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Alto Saxophone Lesson 4

Alto Saxophone Playing Basics

Your Mouth and Making a Sound

Start with the neck and mouthpiece only. It is easier to set your mouth with just the mouthpiece to practice blowing and the neck gives you a nice handle.

Your teeth will touch the top of the Mouthpiece and your top lip is used to seal around it so air does not get out. Your bottom lip covers your bottom teeth and acts as a cushion between the Reed and bottom teeth. You put the mouthpiece in your mouth so your teeth touch at of an inch and your lip will look like it goes to the middle of the incline, top of the mouthpiece.

Applying a moderate amount of pressure to the reed, blow into the mouthpiece. You should hear a note when you blow. You want to try a get it steady and strong with just the mouthpiece and neck before putting the Neck on the Sax Body.

Where Do Your Hands Go on the Sax?

Lets put the Sax together now and try a few notes. Your left hand goes on the top and right hand on the bottom.

Your Left Hand

The left hand thumb goes on the back of the sax on a thumb rest. The next 3 fingers go on the buttons opposite the thumb. Many saxes have 3 big white buttons with one little one and the 3 fingers go on these bigger 3 buttons. Some saxes have an extra big white button above where the 3 fingers go. You can tell by looking and counting how many white buttons you see in the left hand area. If you see a total of 5, skip the first one, put your index finger one the second one, skip the little 3rd one and put the next 2 fingers on the last 2 buttons. It should pretty much fit your hand and will be very natural after a few sessions. You pinky will just hover over a complicated key with 4 gold buttons and rollers between them so thumb, 1, 2, 3 is the left hand.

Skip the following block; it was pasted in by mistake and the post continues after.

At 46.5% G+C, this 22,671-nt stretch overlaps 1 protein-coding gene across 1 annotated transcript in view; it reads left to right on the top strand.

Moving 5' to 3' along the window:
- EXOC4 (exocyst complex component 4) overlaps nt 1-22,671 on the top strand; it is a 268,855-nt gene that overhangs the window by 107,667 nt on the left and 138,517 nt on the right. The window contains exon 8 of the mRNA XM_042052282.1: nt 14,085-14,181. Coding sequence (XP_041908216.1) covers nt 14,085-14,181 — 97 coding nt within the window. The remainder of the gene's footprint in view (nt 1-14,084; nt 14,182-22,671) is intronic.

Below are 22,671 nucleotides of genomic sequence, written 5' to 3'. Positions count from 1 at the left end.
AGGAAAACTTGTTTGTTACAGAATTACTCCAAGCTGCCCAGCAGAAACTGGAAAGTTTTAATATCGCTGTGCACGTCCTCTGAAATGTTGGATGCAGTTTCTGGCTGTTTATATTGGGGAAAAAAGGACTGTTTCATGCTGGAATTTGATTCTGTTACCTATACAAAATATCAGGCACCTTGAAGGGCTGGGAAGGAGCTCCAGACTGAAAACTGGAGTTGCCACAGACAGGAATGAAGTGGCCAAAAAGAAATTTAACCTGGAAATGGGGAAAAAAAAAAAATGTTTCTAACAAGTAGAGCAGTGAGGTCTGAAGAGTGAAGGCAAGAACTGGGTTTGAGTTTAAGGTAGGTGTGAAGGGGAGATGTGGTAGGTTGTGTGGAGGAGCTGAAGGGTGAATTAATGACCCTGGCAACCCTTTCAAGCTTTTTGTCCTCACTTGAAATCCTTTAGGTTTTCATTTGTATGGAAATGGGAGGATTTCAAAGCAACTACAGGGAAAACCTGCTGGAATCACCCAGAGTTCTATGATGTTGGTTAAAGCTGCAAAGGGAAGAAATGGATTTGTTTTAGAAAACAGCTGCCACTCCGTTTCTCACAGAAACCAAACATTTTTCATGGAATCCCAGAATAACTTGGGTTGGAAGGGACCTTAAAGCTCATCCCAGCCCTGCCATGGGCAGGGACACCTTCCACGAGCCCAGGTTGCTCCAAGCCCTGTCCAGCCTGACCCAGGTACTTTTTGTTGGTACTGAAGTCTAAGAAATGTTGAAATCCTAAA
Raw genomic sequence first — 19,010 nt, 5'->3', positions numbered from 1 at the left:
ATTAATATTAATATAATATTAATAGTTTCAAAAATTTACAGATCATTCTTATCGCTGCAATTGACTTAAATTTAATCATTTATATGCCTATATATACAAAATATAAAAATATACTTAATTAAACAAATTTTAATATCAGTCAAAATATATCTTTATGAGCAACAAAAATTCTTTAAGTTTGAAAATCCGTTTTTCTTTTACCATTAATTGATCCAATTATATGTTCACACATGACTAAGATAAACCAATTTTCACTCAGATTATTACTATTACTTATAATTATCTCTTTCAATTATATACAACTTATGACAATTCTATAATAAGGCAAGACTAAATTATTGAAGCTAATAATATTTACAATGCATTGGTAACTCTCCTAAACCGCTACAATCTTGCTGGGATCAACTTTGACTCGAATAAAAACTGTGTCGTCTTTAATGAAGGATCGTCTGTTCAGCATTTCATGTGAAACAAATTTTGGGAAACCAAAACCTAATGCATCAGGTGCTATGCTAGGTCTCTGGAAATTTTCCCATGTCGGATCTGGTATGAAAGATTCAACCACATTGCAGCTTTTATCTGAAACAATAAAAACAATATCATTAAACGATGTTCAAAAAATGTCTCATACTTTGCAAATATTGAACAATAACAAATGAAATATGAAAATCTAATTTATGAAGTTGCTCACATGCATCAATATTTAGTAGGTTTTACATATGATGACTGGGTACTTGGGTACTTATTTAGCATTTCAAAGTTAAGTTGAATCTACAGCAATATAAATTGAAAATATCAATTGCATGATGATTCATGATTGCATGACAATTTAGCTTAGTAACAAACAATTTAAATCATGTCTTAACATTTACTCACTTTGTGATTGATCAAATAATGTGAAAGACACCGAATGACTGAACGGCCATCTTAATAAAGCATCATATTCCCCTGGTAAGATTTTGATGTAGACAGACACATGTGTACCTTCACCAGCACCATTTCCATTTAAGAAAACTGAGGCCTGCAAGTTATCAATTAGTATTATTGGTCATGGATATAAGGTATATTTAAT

Your Right Hand

The right hand is easy. Your thumb goes in the thumb rest on the inside close to you, and the index finger goes 1, 2, 3 on the only 3 white buttons in a row on the opposite side of your thumb. Your hand can pretty much find these keys without even looking. Your pinky will hover over a 2 gold key with roller thing and is not needed for a while.

Your First Notes

Once you have your hands in place, put your left hand index finger down and close just the one button. Make sure you only close this one button. You are fingering a B note. Try blowing, following the same set up you used for the neck and mouthpiece only. This will be your first note on the Sax.

If the B does not come out, a few things could be wrong.

You might have your left hand too high and be touching a key that will make you squeak. Another way to check your left hand placement is to make sure your ring finger is on the bottom of the white buttons, and then put your middle finger on the next button up, then skip the little one and place your index finger on the next button, leaving the top button or leaver open. If this sounds complicated, check the pictures again and know you will only have to think about this for a few times and it will fall right into place after a few practice sessions.

Other issues could be the way the neck and body are working together. The neck might need to be adjusted for the little key on the neck to work right. If it is open, even a little, it will make the note want to play too high. This little key could have a damaged little pad on it or missing all together too. This is a simple repair and will need to be fixed before you can go on.